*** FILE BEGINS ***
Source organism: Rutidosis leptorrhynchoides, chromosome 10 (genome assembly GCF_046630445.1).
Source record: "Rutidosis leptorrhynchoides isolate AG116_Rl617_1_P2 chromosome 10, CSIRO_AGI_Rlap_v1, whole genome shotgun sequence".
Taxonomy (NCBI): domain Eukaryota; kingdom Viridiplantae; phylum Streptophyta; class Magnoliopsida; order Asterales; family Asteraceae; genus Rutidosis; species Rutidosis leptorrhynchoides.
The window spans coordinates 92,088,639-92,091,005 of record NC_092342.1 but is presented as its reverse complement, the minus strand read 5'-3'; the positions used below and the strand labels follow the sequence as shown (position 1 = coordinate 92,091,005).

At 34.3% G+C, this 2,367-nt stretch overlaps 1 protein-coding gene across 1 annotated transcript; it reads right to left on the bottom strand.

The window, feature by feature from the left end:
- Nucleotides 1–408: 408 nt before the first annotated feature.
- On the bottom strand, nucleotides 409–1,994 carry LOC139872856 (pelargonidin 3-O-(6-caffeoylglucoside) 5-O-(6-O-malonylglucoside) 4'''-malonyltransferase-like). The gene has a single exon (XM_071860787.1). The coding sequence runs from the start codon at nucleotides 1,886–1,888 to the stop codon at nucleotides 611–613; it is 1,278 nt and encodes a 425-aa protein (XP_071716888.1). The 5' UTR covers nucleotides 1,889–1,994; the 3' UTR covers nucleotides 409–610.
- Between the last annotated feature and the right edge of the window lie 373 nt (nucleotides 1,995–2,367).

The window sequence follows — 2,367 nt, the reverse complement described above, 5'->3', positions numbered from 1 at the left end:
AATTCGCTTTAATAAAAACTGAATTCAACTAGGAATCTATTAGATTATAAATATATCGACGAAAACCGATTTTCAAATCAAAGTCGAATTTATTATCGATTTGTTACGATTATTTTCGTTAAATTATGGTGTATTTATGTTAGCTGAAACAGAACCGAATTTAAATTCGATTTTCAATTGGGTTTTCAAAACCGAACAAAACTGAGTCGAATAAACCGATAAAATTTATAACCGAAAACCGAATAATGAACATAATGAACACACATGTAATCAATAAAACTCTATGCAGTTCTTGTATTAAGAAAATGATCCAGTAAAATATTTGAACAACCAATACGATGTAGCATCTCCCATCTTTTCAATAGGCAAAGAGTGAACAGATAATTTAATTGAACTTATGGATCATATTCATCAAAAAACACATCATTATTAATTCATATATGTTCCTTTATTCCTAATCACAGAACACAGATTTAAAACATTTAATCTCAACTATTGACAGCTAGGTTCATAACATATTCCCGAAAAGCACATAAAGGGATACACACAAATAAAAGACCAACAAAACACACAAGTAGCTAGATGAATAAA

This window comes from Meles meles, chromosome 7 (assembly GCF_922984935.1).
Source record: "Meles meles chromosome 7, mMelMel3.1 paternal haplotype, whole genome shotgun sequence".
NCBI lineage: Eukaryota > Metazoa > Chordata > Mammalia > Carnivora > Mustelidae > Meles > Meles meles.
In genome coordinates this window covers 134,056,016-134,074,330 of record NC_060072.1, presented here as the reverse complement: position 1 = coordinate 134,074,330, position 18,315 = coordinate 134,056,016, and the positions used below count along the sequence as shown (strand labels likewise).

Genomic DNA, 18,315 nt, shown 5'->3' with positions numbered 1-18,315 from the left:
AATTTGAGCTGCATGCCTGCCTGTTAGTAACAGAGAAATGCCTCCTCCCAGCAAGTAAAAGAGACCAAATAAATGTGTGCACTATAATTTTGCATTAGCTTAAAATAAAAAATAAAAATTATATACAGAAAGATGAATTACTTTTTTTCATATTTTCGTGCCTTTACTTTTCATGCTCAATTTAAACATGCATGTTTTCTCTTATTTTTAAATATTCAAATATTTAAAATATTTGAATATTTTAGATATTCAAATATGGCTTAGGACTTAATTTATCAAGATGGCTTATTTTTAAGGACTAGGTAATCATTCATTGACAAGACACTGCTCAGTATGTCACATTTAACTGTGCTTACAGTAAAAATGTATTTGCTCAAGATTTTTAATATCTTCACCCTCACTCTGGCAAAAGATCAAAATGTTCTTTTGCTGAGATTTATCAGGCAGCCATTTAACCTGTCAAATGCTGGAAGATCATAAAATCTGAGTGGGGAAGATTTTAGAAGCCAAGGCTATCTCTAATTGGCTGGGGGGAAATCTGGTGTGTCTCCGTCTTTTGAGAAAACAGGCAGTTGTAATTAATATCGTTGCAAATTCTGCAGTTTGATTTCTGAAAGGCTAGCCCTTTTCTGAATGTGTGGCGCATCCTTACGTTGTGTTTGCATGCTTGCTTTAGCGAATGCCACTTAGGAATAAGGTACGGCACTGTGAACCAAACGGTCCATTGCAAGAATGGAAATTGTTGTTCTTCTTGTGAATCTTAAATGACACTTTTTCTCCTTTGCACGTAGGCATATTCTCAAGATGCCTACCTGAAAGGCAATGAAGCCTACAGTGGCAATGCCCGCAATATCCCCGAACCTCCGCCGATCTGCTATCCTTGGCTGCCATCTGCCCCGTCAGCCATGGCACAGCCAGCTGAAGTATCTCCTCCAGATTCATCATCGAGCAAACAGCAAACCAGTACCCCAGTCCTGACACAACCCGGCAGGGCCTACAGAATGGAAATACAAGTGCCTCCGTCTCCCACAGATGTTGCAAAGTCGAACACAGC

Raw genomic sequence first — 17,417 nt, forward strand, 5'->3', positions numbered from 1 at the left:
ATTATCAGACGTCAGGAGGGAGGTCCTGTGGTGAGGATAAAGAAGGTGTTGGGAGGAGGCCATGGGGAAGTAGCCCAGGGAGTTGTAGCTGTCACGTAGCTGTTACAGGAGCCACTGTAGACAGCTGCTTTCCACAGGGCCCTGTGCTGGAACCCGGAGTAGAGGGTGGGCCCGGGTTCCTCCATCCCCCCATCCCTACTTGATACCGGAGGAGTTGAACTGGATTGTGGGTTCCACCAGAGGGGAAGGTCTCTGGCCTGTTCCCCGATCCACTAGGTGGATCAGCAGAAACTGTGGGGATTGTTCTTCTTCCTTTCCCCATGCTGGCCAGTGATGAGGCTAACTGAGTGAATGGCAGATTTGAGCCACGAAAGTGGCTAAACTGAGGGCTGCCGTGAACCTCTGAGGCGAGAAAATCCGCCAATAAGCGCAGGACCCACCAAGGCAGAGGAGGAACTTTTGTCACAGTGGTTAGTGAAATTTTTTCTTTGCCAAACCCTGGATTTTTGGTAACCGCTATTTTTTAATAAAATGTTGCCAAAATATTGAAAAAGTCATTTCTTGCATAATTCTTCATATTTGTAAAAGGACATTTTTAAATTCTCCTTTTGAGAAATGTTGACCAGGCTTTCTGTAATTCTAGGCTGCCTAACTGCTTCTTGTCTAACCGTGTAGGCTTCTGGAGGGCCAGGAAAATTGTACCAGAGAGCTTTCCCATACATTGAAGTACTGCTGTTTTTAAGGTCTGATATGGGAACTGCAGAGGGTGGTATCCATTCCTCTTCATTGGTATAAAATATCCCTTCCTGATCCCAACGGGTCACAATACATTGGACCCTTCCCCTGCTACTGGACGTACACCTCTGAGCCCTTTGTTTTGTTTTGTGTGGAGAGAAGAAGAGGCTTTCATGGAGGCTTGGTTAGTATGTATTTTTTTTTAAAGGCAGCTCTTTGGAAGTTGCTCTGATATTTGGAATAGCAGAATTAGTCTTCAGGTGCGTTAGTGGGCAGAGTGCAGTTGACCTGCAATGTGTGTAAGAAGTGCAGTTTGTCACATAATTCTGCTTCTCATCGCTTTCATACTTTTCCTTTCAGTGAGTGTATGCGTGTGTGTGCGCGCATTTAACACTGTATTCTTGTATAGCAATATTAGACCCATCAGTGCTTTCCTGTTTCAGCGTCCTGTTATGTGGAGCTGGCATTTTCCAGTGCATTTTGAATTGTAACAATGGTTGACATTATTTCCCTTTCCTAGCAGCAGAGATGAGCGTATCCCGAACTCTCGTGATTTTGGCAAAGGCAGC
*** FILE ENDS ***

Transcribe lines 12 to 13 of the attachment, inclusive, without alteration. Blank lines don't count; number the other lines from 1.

This window comes from Meles meles, chromosome 7 (assembly GCF_922984935.1).
Source record: "Meles meles chromosome 7, mMelMel3.1 paternal haplotype, whole genome shotgun sequence".